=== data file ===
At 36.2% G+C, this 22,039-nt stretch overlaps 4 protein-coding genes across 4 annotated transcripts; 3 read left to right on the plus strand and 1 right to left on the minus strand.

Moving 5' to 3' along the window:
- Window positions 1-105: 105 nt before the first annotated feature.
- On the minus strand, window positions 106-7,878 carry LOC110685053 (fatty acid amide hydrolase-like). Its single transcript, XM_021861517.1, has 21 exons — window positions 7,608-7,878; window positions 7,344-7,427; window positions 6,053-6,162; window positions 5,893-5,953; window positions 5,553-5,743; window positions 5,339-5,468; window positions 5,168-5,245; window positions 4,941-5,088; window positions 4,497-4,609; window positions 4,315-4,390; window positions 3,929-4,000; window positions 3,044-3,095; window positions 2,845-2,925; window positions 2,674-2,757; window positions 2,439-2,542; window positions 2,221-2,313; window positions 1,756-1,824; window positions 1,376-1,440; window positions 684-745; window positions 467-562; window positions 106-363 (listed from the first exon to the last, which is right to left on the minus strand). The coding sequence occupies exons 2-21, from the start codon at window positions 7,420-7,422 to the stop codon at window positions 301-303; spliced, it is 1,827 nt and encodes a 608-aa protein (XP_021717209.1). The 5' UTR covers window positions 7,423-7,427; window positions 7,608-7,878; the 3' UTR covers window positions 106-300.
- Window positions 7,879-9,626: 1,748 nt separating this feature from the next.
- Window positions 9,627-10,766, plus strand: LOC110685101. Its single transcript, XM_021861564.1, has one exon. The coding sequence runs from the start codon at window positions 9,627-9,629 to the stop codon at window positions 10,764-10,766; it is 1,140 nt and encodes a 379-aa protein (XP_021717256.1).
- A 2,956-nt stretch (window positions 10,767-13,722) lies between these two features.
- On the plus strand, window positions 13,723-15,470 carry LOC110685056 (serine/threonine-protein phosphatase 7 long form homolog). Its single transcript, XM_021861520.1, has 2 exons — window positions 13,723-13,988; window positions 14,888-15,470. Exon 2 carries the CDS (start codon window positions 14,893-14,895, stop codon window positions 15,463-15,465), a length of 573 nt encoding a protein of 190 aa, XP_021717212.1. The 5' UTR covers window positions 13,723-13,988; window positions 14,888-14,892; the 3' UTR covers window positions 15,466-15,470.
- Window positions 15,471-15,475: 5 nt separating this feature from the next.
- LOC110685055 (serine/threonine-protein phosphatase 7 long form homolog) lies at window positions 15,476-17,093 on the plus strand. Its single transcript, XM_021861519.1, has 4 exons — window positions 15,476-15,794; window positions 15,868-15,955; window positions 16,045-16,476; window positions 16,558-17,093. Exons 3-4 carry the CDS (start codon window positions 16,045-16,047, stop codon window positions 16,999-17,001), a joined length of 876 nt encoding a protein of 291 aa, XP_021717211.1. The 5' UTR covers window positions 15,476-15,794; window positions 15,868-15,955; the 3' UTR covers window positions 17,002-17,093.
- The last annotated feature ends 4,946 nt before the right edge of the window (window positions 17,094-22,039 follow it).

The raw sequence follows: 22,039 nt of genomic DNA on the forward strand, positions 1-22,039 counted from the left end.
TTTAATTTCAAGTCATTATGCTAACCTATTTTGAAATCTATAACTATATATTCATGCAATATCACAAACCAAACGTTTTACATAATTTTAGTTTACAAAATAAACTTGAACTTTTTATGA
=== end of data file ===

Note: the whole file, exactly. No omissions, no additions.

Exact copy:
At 36.2% G+C, this 22,039-nt stretch overlaps 4 protein-coding genes across 4 annotated transcripts; 3 read left to right on the plus strand and 1 right to left on the minus strand.

Moving 5' to 3' along the window:
- Window positions 1-105: 105 nt before the first annotated feature.
- On the minus strand, window positions 106-7,878 carry LOC110685053 (fatty acid amide hydrolase-like). Its single transcript, XM_021861517.1, has 21 exons — window positions 7,608-7,878; window positions 7,344-7,427; window positions 6,053-6,162; window positions 5,893-5,953; window positions 5,553-5,743; window positions 5,339-5,468; window positions 5,168-5,245; window positions 4,941-5,088; window positions 4,497-4,609; window positions 4,315-4,390; window positions 3,929-4,000; window positions 3,044-3,095; window positions 2,845-2,925; window positions 2,674-2,757; window positions 2,439-2,542; window positions 2,221-2,313; window positions 1,756-1,824; window positions 1,376-1,440; window positions 684-745; window positions 467-562; window positions 106-363 (listed from the first exon to the last, which is right to left on the minus strand). The coding sequence occupies exons 2-21, from the start codon at window positions 7,420-7,422 to the stop codon at window positions 301-303; spliced, it is 1,827 nt and encodes a 608-aa protein (XP_021717209.1). The 5' UTR covers window positions 7,423-7,427; window positions 7,608-7,878; the 3' UTR covers window positions 106-300.
- Window positions 7,879-9,626: 1,748 nt separating this feature from the next.
- Window positions 9,627-10,766, plus strand: LOC110685101. Its single transcript, XM_021861564.1, has one exon. The coding sequence runs from the start codon at window positions 9,627-9,629 to the stop codon at window positions 10,764-10,766; it is 1,140 nt and encodes a 379-aa protein (XP_021717256.1).
- A 2,956-nt stretch (window positions 10,767-13,722) lies between these two features.
- On the plus strand, window positions 13,723-15,470 carry LOC110685056 (serine/threonine-protein phosphatase 7 long form homolog). Its single transcript, XM_021861520.1, has 2 exons — window positions 13,723-13,988; window positions 14,888-15,470. Exon 2 carries the CDS (start codon window positions 14,893-14,895, stop codon window positions 15,463-15,465), a length of 573 nt encoding a protein of 190 aa, XP_021717212.1. The 5' UTR covers window positions 13,723-13,988; window positions 14,888-14,892; the 3' UTR covers window positions 15,466-15,470.
- Window positions 15,471-15,475: 5 nt separating this feature from the next.
- LOC110685055 (serine/threonine-protein phosphatase 7 long form homolog) lies at window positions 15,476-17,093 on the plus strand. Its single transcript, XM_021861519.1, has 4 exons — window positions 15,476-15,794; window positions 15,868-15,955; window positions 16,045-16,476; window positions 16,558-17,093. Exons 3-4 carry the CDS (start codon window positions 16,045-16,047, stop codon window positions 16,999-17,001), a joined length of 876 nt encoding a protein of 291 aa, XP_021717211.1. The 5' UTR covers window positions 15,476-15,794; window positions 15,868-15,955; the 3' UTR covers window positions 17,002-17,093.
- The last annotated feature ends 4,946 nt before the right edge of the window (window positions 17,094-22,039 follow it).

The raw sequence follows: 22,039 nt of genomic DNA on the forward strand, positions 1-22,039 counted from the left end.
TTTAATTTCAAGTCATTATGCTAACCTATTTTGAAATCTATAACTATATATTCATGCAATATCACAAACCAAACGTTTTACATAATTTTAGTTTACAAAATAAACTTGAACTTTTTATGA